The popular diabetes type-2 treatment Onglyza (saxagliptin) was jointly developed by AstraZeneca and Bristol-Myers Squibb. Onglyza is a popular medication, partly because it effectively controls blood sugar and does not encourage weight gain like other diabetes medications.
The FDA has already recognized the link between Onglyza and a different health threat, heart failure. In April 2015, the FDA recommended that Onglyza should include a label warning patients of the increased risk of heart failure associated with the drug. And now it has been linked with pancreatic cancer.
Onglyza effectively controls blood sugar and, unlike many diabetes drugs, does not encourage weight gain, making it the ideal choice for an increasing number of diabetes patients.
Onglyza belongs to a class of drugs known as incretin mimetics, which stimulate the production of insulin in the pancreas to help regulate blood sugar levels in patients with type-2 diabetes. Incretin mimetics are a relatively new family of diabetes drugs which gained popularity after Avandia, another popular diabetes medication, was recalled after it was linked to a dramatic increase in the risk of cardiac death.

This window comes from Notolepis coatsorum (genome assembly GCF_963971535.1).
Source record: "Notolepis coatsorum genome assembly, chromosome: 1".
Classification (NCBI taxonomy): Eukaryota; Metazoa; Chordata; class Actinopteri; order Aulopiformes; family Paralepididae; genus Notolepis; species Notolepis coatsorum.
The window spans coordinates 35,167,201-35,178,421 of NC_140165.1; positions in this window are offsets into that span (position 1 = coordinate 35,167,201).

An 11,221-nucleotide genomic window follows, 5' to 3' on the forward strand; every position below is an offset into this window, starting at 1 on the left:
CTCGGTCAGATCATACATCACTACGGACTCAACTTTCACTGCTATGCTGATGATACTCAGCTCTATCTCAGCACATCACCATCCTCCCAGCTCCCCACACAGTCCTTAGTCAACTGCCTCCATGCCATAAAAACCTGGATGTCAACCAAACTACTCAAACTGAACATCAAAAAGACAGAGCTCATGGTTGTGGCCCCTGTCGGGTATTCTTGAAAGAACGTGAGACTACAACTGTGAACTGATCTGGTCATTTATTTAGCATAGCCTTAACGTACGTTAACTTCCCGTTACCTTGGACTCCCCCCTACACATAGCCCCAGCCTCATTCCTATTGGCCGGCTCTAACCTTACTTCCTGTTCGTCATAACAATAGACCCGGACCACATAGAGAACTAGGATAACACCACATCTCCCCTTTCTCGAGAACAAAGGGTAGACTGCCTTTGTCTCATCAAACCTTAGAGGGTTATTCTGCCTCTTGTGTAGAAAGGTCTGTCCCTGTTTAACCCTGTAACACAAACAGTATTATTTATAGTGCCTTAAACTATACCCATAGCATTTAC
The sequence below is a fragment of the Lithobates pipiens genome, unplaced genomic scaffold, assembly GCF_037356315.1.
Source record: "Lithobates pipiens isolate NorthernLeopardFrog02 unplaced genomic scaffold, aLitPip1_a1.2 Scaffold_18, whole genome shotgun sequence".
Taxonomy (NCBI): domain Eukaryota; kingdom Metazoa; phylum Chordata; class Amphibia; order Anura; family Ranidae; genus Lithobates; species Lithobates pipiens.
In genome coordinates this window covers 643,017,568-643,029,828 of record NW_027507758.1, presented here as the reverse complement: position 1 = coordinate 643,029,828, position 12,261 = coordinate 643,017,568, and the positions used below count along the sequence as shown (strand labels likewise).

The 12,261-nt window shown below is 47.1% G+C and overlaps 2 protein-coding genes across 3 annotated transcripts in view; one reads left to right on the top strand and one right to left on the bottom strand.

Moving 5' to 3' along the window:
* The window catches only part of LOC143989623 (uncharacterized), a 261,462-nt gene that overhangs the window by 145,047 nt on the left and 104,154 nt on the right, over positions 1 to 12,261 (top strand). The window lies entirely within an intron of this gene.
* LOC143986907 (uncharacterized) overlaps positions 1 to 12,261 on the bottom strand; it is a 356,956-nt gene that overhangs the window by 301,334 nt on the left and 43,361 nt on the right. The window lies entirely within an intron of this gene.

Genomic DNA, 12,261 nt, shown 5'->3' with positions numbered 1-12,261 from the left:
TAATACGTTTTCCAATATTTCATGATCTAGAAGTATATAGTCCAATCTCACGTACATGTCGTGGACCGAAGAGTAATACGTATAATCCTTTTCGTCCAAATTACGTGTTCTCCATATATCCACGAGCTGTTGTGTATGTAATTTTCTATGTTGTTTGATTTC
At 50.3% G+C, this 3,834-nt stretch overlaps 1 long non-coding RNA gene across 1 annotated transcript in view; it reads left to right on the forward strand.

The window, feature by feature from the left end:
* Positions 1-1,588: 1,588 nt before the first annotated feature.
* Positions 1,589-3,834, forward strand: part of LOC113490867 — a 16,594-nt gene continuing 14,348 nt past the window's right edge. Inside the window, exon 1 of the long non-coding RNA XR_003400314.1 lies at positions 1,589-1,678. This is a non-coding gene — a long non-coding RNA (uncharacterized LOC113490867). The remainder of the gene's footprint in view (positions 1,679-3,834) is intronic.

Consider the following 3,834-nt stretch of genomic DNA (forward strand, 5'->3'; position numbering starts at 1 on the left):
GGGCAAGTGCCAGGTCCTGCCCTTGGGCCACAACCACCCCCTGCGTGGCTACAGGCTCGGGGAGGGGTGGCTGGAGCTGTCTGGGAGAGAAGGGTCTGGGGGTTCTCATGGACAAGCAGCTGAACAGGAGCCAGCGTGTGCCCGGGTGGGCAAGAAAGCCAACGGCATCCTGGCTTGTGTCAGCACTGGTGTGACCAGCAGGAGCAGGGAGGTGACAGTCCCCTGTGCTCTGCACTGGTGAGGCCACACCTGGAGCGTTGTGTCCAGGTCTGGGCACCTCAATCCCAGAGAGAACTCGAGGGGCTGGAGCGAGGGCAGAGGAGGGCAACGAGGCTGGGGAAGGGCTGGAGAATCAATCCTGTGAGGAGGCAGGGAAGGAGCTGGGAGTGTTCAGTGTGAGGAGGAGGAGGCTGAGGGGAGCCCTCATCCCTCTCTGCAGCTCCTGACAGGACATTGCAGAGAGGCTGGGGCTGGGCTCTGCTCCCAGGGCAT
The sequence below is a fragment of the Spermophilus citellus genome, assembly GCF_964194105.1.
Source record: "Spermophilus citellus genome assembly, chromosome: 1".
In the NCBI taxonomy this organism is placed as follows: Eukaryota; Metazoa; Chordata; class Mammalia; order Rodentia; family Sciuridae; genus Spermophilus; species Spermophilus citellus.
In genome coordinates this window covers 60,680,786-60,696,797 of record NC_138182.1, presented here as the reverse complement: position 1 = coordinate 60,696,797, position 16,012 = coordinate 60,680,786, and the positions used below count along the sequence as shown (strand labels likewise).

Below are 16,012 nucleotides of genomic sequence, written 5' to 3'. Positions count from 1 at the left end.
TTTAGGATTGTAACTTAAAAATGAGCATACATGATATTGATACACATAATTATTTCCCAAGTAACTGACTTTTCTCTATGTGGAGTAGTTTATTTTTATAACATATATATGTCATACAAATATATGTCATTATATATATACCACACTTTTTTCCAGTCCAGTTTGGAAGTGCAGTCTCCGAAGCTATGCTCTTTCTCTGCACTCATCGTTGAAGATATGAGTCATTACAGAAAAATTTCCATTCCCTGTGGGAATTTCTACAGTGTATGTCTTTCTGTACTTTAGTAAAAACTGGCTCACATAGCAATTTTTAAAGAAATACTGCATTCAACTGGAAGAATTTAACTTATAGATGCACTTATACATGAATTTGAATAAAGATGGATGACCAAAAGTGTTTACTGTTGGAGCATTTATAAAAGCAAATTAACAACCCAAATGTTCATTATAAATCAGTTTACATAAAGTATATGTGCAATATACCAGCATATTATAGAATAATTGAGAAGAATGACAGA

Pharmaceutical companies and physicians are on the lookout for safer alternatives for the treatment of type-2 diabetes, and incretin mimetics held promise. However, following the Avandia recall, experts are on high alert about potential heart risks and other dangerous side effects associated with the diabetes drugs.
If you have suffered from heart failure, pancreatitis, cancer, or other serious side effects after using Onglyza, you may be able to take legal action.